Work in Process: Excavated Objects around the Seth's House

We have only about 5 weeks left before the new exhibition opening on May 7th (Saturday).

The Orangetown Historical Museum and Archives has been becoming busier and busier with installing objects and preparing all the material to welcome its visitors for the coming exhibit past/forward.

As a part of the installation, I worked on these boxes of a lot of objects with one of the museum's volunteer workers today.

The carefully sorted and packaged objects in these boxes are excavated materials at and around the Seth's House.
Current picture of the Seth's House

The original structure of the house was built around 1750. Since then, the house was extended as it was passed on to each owner in history. The house has also been vandalized and caused argument over its restoration and demolition.

Then, the act of preservation has finally been carried out recently. The house is now going through the restoration process.

The museum is supporting this restoration as the museum of the town in which the house is located.
It is going to showcase some of the excavated objects around the house at the next exhibition.

So, we worked on choosing objects from the bags.  They were already organized and defined by archeologists.

We found some interesting objects such as an ashtray, metal pieces, fragments of ceramics etc...

They will be displayed in the museum gallery and play a part of the exhibition from this coming May.
Display work in progress...

I think it is going to be interesting that these objects from the historical house nearby are shown as actual and tangible examples in the exhibition which is focusing on preservation of the past and forwarding it to the future.

I hope many visitors to the exhibition will enjoy watching these interesting objects at the our museum.


Ostrich Feather, Innocent Flowers and Black Velvet

I was with my supervisor and a female worker. We were excitedly observing each item from the hat collection which I introduced last time.

Since each hat was so unique with interesting design, we were appreciating them by picking up our favorite one besides studying them♪

My supervisor's favorite one is this brown spring hat.
The whole hat is made with delicate tulle supported by a wire frame.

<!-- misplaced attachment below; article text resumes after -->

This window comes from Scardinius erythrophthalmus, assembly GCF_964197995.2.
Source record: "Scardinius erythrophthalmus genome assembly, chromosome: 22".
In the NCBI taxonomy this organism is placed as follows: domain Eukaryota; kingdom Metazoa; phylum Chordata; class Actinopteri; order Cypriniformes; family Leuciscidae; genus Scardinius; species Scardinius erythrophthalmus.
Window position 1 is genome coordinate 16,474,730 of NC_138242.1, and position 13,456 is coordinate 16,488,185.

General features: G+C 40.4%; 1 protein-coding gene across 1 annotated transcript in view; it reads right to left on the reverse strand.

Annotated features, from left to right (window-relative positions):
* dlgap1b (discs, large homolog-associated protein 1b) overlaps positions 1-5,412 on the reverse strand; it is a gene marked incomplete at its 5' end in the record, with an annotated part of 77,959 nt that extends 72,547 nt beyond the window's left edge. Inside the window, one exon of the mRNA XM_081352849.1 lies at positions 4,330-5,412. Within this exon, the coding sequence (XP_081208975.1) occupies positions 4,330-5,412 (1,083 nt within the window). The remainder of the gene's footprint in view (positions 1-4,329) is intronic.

The front brim is decorated with a gorgeous plume of ostrich feather which slightly covers wearer's face like a weeping willow.

This cute hat is for a young female worker who is working at the museum as a volunteer staff and also teaches me registrar work on digital archive software.
The very feminine and innocent appearance of this flower-covered hat matches her so much♪

And,,, this black velvet hat was chosen for me!
This is a chic velvet hat with an oval brim.
Toward the outside edge of the brim is decorated with black tulle. (This tulle has become so fragile that we need to be careful when we handle this hat!!!)

There is a pin with two gold pearls, is attached on the front.

Black satin ribbon is tied into a bow shape at slightly off-center on the back. I think this is very cute♪

On the liner of the hat, an emblem logo is embroidered.
It is the logo of Hahne & Co which was a high-end department store in Newark, NJ from the beginning to the late 20th century.
Unfortunately, we no longer have a chance to see this department store in business now, however, we can imagine how Newark seemed like with such a fancy stores with top-of-the-line fashion products in the early 20th century.

It is always interesting and romantic to know about history through objects which have been living over years, decades and centuries♪


Beautiful Hat Collection

Let me introduce this fabulous collection of millinery.

These beautiful hats were donated to the Orangetown Historical Museum and Archives by a generous family Mr. and Mrs. Lanzilotti.

They came in a classic hat box with other accessories, such as handmade night caps, an ostrich collar, an ostrich feather boa, a rose corsage and felted wool spats.

Since the museum acquired this collection, it has researched about each item.

They are historical items which played a role gracing the owner's attire in the late 19th century to the early 20th century.

Family items are family memories.
Every item was well preserved by the family, and this time, the museum took over the duty to appreciate and introduce the significance of this collection.

At the museum, I take part in the research work for these items.
It often requires careful observation and a lot of study of each, to find out their history. 
However, it is a romantic process to trace back the history of costumes and to know how people were living in the period before I was born, by understanding objects.

Objects acquired by the museum, like this collection, are studied, preserved and then may be introduced to visitors in the future exhibitions.

The generous donation enriches the museum's research duty, collections and exhibitions. 


Coffee Time in the Morning

My work (intern) time at the Orangetown Historical Museum and Archives, is usually 10am to 3pm.